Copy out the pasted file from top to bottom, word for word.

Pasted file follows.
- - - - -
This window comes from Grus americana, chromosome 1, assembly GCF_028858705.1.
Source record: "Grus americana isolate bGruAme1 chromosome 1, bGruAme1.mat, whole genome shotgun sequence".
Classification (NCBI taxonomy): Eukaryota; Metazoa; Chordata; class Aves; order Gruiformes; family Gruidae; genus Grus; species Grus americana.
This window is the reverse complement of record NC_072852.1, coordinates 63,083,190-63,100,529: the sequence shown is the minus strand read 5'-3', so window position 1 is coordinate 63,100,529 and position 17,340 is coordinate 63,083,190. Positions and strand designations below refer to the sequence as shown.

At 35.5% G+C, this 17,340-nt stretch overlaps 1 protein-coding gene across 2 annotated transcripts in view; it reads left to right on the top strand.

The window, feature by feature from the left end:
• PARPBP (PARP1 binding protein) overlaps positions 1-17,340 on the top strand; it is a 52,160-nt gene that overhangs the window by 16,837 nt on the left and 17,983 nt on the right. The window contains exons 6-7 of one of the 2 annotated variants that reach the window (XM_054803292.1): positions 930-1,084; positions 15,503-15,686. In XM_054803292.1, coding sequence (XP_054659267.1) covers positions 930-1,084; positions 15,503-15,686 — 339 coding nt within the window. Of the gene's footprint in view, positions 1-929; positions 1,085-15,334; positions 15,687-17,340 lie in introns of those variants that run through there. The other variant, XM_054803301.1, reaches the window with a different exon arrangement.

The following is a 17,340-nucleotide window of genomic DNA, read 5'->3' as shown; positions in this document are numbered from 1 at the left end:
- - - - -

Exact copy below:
This window comes from Grus americana, chromosome 1, assembly GCF_028858705.1.
Source record: "Grus americana isolate bGruAme1 chromosome 1, bGruAme1.mat, whole genome shotgun sequence".
Classification (NCBI taxonomy): Eukaryota; Metazoa; Chordata; class Aves; order Gruiformes; family Gruidae; genus Grus; species Grus americana.
This window is the reverse complement of record NC_072852.1, coordinates 63,083,190-63,100,529: the sequence shown is the minus strand read 5'-3', so window position 1 is coordinate 63,100,529 and position 17,340 is coordinate 63,083,190. Positions and strand designations below refer to the sequence as shown.

At 35.5% G+C, this 17,340-nt stretch overlaps 1 protein-coding gene across 2 annotated transcripts in view; it reads left to right on the top strand.

The window, feature by feature from the left end:
• PARPBP (PARP1 binding protein) overlaps positions 1-17,340 on the top strand; it is a 52,160-nt gene that overhangs the window by 16,837 nt on the left and 17,983 nt on the right. The window contains exons 6-7 of one of the 2 annotated variants that reach the window (XM_054803292.1): positions 930-1,084; positions 15,503-15,686. In XM_054803292.1, coding sequence (XP_054659267.1) covers positions 930-1,084; positions 15,503-15,686 — 339 coding nt within the window. Of the gene's footprint in view, positions 1-929; positions 1,085-15,334; positions 15,687-17,340 lie in introns of those variants that run through there. The other variant, XM_054803301.1, reaches the window with a different exon arrangement.

The following is a 17,340-nucleotide window of genomic DNA, read 5'->3' as shown; positions in this document are numbered from 1 at the left end: